And even though I opted for a vaginal birth, even after complications with my pregnancy, a part of me was quietly hoping for a C-Section. Because a baby out the vagina is a very hard pill to swallow for some women. It was for me.
I couldn't breastfeed for longer than six-weeks and for those weeks I pumped until I bled. I had four ducts that worked after two breast-reductions and I hated it. I hated breastfeeding but I have a feeling that had I been able to breastfeed, I would have had a hard time with it anyway. Because even though I haven't had sexual feeling in my breasts since I was an 8th grader, I have always perceived my breasts as sexual. I was unable to change that after giving birth. I tried to flick the switch but couldn't. Just like I couldn't find the switch during labor when the doctor offered me a mirror to watch my baby crown. I didn't want to see what it looked like to have a baby coming out of there. It was not "beautiful" to me. It was frightening. Horrifying, even.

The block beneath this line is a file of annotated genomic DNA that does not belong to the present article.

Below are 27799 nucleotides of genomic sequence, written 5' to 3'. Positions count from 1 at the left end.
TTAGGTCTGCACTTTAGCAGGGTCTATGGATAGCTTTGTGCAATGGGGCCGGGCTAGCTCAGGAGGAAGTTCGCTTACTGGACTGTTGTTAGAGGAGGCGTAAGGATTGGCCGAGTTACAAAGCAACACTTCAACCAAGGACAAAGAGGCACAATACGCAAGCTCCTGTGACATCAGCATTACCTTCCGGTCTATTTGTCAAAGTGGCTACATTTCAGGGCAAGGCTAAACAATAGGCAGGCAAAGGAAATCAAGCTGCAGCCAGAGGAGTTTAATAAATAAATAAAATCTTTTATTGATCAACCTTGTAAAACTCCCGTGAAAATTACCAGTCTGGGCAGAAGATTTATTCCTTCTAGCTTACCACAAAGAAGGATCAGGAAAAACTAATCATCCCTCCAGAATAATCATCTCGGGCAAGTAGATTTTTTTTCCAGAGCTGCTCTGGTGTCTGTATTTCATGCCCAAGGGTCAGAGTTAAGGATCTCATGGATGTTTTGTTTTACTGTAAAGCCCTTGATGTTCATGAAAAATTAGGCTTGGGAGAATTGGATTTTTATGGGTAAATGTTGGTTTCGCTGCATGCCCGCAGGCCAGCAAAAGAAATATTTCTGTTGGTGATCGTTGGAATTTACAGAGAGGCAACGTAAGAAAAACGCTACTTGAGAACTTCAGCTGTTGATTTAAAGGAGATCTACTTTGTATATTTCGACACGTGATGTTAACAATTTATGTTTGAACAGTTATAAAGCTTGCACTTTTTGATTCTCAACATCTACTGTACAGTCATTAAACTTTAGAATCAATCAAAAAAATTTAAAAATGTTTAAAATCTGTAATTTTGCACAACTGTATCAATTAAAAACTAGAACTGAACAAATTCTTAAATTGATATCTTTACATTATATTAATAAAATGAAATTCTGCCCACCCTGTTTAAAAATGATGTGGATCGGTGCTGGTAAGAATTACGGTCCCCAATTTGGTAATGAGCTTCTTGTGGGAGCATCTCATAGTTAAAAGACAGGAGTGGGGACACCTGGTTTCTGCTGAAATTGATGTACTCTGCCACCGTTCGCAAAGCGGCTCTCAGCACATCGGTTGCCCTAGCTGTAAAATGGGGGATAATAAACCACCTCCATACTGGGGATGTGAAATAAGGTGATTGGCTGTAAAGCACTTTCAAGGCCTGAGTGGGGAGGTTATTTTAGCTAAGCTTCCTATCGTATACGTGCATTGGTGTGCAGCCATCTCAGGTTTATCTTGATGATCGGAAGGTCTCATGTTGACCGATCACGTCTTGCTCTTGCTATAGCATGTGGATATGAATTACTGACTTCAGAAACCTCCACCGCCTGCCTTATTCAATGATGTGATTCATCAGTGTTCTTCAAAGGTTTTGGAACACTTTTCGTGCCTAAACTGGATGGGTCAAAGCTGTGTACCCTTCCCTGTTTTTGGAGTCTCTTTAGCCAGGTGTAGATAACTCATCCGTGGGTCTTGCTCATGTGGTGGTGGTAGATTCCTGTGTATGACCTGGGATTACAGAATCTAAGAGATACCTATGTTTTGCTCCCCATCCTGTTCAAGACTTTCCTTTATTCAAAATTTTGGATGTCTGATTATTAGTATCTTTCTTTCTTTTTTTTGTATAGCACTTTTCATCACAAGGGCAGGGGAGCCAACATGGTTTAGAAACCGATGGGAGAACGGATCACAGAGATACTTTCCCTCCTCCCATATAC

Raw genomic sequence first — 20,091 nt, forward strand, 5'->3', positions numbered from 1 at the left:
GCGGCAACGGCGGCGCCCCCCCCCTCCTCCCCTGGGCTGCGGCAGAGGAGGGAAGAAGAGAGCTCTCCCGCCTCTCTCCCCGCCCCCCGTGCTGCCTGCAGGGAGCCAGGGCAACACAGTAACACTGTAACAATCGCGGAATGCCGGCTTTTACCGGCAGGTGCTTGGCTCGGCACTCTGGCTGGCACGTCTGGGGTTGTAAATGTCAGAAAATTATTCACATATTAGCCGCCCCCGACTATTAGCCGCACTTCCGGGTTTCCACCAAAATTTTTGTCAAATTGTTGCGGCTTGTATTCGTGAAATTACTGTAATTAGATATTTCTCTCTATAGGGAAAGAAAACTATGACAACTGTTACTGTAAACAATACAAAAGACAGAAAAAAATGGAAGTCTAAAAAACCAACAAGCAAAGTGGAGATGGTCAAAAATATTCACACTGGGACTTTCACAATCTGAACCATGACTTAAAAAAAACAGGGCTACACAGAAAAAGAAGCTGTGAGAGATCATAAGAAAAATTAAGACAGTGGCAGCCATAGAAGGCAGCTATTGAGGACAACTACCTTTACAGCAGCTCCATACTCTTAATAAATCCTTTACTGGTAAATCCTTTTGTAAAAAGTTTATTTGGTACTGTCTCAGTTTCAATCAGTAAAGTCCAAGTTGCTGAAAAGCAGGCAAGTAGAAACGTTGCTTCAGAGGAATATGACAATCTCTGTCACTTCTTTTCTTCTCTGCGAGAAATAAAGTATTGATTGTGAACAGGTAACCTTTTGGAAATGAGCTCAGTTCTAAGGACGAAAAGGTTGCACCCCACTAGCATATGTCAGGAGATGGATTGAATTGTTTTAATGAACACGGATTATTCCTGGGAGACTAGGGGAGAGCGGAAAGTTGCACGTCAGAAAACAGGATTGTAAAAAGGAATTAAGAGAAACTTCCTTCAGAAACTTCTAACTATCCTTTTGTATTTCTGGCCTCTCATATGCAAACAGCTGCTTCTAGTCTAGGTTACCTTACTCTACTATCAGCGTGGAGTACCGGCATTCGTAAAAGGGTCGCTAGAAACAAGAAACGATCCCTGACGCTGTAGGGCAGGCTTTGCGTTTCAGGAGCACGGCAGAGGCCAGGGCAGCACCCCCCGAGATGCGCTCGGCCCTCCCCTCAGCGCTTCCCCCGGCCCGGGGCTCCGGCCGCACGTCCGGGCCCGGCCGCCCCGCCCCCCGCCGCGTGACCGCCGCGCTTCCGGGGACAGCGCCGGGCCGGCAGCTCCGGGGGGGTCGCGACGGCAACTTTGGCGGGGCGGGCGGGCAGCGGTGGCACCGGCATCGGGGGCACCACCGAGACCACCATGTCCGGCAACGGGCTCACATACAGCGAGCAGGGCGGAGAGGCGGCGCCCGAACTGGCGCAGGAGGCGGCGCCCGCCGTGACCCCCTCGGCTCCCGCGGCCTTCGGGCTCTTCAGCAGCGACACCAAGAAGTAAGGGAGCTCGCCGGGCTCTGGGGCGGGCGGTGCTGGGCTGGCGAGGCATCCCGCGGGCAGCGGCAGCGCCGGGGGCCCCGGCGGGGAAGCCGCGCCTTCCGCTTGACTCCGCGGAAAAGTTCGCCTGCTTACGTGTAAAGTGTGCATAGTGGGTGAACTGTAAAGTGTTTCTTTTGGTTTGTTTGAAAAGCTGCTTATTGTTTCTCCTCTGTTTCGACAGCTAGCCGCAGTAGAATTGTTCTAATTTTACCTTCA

For me, pregnancy and childbirth caused what I call a "sexistential crisis" personally defined as the psychological changes that occur when a woman who has always thought of her body as a sexual thing, is suddenly expected to step into a new skin, with a new set of instincts, momentarily dismissing years of formulated inclinations, mainly of the sexual persuasion.
And a lot of "sex feels different after vaginal birth" has to do with that. It also quite frankly has to do with the fact that sex did and still does feel physically "different." (Ahem: Items in overhead bins can and may shift during landing.)
I was given an episiotomy after one push. My doctor told me I would rip if he didn't perform the procedure so I gave him the "okay". But the incision he made was so large, I barely had to push twice before Archer came out.
"You're young," he said, "You'll heal quickly."
But I didn't.
I was uncomfortable for a year, itchy from scar-tissue and often in pain after sex. Certain sexual positions were off limits because of discomfort. And new positions that I never cared for before, took their place.